The Times also pointed to a situation where a person directly involved in developing two Trump Towers in Istanbul said that there was never any consultant or other third party in Turkey paid by the Trump Organization. That’s despite The Times’ finding that Trump’s records “show regular deductions for consulting fees over seven years totaling $2 million.”

Trump’s Foreign Investments

The Times reported that they were “able to take the fullest measure to date of the president’s income from overseas, where he holds ultimate sway over American diplomacy.”

The outlet goes on to note that Trump said he wouldn’t pursue new foreign business deals when he took office in 2017, but during his first two years in office, his revenue from abroad was $73 million.

While much of that money was from his golf properties in Scotland and Ireland, some came from licensing deals in countries with authoritarian-leaning leaders or thorny geopolitics — for example, $3 million from the Philippines, $2.3 million from India and $1 million from Turkey,” the outlet reported. 

Notably, The Times explicitly stated that the documents it obtained did not “reveal any previously unreported connections to Russia.”

How Much Trump Owes

According to The Times, Trump is personally responsible for loans and other debts totaling $421 million, with most of that due within the next four years.

“Should he win re-election, his lenders could be placed in the unprecedented position of weighing whether to foreclose on a sitting president,” the outlet reported. 

On top of that, Trump reportedly has $100 million due in 2022 for a mortgage on the commercial space in the New York Trump Tower. Up to 2018, he had only paid interest on the loan but not the loan itself. 

To round it off, confidential records show that starting in 2010, Trump “claimed, and received, an income tax refund totaling $72.9 million.” That’s the sum total of all the federal income tax he had paid for 2005 through 2008, plus interest.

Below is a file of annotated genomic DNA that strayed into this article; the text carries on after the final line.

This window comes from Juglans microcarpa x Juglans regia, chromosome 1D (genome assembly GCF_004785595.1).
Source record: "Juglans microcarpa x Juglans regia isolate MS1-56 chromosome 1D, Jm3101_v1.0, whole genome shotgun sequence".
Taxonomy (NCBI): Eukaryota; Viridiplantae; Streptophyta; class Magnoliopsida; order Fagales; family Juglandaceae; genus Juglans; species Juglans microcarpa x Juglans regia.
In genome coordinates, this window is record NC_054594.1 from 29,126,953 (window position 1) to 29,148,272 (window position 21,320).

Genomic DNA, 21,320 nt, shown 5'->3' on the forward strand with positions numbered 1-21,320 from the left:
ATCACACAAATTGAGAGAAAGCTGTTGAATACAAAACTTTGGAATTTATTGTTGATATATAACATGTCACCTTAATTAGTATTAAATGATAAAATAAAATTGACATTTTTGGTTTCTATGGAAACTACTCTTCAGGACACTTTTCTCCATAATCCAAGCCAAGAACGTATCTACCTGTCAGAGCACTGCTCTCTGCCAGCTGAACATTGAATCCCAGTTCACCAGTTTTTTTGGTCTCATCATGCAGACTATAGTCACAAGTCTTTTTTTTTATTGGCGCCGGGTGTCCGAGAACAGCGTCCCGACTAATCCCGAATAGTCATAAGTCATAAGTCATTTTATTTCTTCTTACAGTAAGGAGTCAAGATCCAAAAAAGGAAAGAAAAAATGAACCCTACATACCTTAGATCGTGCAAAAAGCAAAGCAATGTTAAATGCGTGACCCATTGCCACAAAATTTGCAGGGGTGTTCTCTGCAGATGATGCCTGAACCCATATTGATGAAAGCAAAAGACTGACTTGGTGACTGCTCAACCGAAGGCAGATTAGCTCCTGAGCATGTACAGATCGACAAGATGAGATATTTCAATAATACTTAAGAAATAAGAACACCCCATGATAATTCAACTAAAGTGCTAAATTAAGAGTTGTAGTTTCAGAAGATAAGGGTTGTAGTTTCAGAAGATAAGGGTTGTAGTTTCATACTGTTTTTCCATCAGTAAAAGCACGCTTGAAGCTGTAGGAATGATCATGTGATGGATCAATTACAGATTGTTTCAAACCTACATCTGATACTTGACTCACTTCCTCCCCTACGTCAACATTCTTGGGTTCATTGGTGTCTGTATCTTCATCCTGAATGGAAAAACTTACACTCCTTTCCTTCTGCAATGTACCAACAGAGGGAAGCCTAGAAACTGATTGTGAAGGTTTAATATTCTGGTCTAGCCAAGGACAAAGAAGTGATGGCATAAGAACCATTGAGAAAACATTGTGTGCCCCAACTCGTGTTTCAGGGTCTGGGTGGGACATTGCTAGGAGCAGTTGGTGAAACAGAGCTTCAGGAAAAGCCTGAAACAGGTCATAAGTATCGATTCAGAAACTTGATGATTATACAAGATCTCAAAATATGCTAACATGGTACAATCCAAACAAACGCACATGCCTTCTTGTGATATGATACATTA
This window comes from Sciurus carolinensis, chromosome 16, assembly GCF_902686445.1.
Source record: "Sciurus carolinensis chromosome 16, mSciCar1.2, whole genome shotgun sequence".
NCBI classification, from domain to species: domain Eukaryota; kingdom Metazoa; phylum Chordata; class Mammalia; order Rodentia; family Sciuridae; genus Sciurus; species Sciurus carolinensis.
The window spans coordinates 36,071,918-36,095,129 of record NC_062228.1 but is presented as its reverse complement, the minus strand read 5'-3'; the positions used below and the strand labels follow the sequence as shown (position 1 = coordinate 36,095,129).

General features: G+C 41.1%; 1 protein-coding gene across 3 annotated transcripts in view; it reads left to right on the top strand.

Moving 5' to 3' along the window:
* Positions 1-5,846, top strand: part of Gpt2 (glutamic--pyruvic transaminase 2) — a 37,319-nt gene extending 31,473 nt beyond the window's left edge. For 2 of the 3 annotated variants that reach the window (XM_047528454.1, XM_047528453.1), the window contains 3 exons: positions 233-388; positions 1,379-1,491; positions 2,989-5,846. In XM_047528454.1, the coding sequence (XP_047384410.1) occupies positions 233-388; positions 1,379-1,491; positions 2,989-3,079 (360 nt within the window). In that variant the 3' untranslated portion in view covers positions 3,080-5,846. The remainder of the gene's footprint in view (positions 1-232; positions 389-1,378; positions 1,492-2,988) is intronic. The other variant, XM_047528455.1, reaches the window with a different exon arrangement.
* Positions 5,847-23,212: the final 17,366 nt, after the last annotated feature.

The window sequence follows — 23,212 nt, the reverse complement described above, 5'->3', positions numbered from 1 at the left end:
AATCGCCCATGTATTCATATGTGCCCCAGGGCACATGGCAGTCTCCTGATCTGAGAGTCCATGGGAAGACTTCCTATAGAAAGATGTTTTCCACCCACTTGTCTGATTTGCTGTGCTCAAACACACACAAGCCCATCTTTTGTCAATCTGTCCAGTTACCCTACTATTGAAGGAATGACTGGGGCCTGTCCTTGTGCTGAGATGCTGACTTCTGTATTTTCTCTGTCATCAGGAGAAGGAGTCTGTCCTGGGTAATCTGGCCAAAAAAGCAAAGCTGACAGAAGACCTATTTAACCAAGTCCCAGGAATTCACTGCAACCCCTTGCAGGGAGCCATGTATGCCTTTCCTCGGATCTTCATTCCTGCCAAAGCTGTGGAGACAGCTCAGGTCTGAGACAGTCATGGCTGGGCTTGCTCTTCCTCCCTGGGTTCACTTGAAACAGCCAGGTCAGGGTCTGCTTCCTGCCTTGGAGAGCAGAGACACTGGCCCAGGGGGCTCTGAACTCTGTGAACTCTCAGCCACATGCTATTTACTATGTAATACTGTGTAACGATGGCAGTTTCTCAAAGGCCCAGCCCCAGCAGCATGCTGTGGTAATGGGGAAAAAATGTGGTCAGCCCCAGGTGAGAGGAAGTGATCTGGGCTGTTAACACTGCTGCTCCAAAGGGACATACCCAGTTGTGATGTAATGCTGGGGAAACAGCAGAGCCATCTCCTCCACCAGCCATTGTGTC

That refund is actually already the subject of a long-standing and widely-known IRS audit, but if Trump is ultimately forced to pay back this refund, he’ll also be forced to return that money with interest and possible penalties. That could ultimately cost him $100 million.

Trump Responds to Bombshell Report

Alan Garten, a lawyer for the Trump Organization, told The Times that “most, if not all, of the facts appear to be inaccurate” and requested to see documents in question. 

The Times reported that when they declined his request in order to protect their sources, Garten “took direct issue only with the amount of taxes Mr. Trump had paid.”

“Over the past decade, President Trump has paid tens of millions of dollars in personal taxes to the federal government, including paying millions in personal taxes since announcing his candidacy in 2015,” Garten said. 

In response to that statement, The Times noted that Garten seemed to conflate “personal taxes” with other federal taxes Trump paid for his household employees. It added that Garten claimed Trump paid some of what he owed with tax credits, but it argued that was a mischaracterization of how those credits work.

As for Trump himself, in response to a reporter at a press conference, Trump dismissed the report as “fake news.”

“No,” Trump said on Sunday. “Actually, I paid tax. But — and you’ll see that as soon as my tax returns — it’s under audit. They’ve been under audit for a long time. The IRS does not treat me well.”